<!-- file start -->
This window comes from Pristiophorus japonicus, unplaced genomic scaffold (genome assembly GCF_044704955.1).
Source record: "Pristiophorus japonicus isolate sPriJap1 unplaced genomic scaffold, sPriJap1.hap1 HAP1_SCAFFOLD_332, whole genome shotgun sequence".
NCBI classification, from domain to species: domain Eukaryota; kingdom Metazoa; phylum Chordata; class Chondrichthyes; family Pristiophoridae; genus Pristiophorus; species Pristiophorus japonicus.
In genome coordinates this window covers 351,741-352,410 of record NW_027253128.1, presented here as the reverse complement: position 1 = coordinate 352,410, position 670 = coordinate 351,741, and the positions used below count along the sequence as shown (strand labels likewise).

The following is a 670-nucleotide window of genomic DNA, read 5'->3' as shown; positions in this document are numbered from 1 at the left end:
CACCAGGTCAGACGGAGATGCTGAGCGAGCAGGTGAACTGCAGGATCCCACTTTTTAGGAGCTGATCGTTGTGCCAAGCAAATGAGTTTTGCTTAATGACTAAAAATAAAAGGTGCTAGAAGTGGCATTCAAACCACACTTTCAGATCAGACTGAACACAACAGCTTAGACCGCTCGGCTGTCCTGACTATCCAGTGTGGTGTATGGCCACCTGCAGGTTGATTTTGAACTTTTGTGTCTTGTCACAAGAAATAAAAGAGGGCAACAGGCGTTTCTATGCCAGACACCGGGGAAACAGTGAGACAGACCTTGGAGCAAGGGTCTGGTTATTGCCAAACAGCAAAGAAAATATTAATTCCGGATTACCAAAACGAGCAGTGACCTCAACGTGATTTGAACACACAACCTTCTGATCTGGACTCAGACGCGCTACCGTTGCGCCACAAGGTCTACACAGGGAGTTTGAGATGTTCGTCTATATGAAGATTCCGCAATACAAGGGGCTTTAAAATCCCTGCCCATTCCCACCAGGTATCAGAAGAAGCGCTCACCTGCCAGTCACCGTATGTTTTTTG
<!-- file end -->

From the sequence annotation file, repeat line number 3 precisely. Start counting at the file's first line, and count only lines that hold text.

NCBI classification, from domain to species: domain Eukaryota; kingdom Metazoa; phylum Chordata; class Chondrichthyes; family Pristiophoridae; genus Pristiophorus; species Pristiophorus japonicus.